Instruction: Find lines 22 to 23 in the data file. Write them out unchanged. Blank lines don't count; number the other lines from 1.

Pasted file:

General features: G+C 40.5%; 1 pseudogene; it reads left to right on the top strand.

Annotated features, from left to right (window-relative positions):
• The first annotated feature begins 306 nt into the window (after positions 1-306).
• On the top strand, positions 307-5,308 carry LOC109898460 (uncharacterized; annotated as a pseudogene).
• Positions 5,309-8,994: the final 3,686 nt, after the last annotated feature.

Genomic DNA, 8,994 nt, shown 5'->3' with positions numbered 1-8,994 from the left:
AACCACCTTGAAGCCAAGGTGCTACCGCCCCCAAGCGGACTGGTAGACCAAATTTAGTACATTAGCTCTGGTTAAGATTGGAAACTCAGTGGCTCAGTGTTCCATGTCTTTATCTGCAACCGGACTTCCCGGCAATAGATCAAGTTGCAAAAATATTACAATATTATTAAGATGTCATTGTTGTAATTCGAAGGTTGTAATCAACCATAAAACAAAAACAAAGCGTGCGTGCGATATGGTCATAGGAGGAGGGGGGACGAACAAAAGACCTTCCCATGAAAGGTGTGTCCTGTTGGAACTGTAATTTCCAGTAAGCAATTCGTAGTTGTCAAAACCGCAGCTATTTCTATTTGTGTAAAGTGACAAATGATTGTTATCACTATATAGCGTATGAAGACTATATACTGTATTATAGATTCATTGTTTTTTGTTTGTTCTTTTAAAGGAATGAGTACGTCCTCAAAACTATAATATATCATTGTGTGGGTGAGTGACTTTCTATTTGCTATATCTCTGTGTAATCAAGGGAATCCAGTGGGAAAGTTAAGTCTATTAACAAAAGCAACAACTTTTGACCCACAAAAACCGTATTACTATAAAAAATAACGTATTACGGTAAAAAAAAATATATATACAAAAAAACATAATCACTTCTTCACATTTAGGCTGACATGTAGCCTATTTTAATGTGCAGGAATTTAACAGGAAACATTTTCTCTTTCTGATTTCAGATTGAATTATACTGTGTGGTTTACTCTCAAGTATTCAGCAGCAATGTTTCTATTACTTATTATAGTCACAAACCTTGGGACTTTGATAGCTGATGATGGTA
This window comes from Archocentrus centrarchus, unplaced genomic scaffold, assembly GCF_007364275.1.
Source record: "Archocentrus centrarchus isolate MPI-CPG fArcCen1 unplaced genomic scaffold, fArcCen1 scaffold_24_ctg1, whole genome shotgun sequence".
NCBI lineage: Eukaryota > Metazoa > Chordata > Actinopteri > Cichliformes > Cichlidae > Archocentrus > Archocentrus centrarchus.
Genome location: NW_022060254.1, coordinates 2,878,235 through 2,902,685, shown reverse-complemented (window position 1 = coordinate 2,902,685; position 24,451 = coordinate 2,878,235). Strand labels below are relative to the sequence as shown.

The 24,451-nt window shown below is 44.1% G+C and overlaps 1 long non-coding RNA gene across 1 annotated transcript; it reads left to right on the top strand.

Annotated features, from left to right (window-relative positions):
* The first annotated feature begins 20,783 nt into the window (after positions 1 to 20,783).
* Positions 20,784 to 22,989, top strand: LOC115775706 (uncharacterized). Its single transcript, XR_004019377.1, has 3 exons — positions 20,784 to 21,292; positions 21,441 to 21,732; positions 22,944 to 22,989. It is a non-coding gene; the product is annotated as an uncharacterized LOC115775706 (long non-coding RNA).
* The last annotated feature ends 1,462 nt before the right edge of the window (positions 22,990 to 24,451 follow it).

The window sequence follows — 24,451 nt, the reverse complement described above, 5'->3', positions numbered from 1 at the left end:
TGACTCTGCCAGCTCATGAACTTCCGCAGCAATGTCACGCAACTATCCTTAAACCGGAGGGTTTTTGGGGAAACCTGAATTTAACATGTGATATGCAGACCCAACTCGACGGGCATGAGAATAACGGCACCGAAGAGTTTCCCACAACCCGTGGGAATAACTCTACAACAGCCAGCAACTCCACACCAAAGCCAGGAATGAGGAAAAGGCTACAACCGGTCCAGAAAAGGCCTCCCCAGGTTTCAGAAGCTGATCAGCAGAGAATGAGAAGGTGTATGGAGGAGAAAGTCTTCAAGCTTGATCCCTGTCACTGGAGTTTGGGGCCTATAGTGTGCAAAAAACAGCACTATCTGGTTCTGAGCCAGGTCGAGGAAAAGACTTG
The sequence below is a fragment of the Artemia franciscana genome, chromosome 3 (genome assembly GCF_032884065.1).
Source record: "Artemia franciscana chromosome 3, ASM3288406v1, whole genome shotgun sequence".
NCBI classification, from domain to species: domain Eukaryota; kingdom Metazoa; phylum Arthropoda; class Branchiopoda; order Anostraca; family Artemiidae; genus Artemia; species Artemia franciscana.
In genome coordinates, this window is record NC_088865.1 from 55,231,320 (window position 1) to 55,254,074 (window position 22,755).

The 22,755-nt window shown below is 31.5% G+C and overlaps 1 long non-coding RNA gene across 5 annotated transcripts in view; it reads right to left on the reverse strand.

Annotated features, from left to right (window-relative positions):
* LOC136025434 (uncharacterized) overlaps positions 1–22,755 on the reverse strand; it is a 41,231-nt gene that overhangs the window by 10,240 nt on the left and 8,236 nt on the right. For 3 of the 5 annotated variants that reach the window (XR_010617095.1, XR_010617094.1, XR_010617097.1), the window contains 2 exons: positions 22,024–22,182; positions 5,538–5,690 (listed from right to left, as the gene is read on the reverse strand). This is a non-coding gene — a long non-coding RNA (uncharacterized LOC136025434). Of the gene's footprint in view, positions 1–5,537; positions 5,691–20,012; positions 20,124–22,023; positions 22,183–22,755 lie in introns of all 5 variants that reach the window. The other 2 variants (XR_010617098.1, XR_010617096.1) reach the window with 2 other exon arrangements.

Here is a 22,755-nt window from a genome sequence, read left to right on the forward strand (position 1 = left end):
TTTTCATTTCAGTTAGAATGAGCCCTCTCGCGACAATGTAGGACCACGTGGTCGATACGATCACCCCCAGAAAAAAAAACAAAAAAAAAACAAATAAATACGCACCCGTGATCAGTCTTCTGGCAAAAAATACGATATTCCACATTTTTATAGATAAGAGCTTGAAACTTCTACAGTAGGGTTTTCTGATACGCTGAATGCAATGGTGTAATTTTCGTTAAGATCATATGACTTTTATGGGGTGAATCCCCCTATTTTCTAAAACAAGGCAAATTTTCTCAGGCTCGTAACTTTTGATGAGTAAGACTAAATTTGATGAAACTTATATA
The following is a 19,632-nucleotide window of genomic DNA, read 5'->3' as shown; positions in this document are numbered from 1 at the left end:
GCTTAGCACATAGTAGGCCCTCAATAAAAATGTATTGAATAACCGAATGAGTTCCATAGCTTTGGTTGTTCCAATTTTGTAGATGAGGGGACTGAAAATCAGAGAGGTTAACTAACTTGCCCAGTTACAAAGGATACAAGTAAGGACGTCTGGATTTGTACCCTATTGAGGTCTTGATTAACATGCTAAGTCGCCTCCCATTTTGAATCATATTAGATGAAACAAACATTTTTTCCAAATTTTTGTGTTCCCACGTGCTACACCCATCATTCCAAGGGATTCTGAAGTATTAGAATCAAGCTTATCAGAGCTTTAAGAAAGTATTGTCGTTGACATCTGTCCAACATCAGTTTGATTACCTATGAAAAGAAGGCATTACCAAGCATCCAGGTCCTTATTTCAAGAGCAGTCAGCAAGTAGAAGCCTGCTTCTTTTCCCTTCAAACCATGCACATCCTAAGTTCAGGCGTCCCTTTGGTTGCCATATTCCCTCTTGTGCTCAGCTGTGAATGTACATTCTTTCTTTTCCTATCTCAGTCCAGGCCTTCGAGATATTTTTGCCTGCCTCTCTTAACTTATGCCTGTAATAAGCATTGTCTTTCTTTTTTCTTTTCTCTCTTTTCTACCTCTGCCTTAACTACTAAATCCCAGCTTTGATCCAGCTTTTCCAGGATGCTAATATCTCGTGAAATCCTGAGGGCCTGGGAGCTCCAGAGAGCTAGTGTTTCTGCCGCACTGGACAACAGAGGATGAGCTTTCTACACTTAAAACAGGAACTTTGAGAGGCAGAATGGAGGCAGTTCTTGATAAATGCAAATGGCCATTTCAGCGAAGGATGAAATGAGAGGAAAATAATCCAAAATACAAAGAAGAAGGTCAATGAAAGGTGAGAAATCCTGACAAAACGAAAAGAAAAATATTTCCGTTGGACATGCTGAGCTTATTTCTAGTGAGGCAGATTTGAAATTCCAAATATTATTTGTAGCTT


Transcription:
In genome coordinates, this window is record NC_088865.1 from 55,231,320 (window position 1) to 55,254,074 (window position 22,755).

The 22,755-nt window shown below is 31.5% G+C and overlaps 1 long non-coding RNA gene across 5 annotated transcripts in view; it reads right to left on the reverse strand.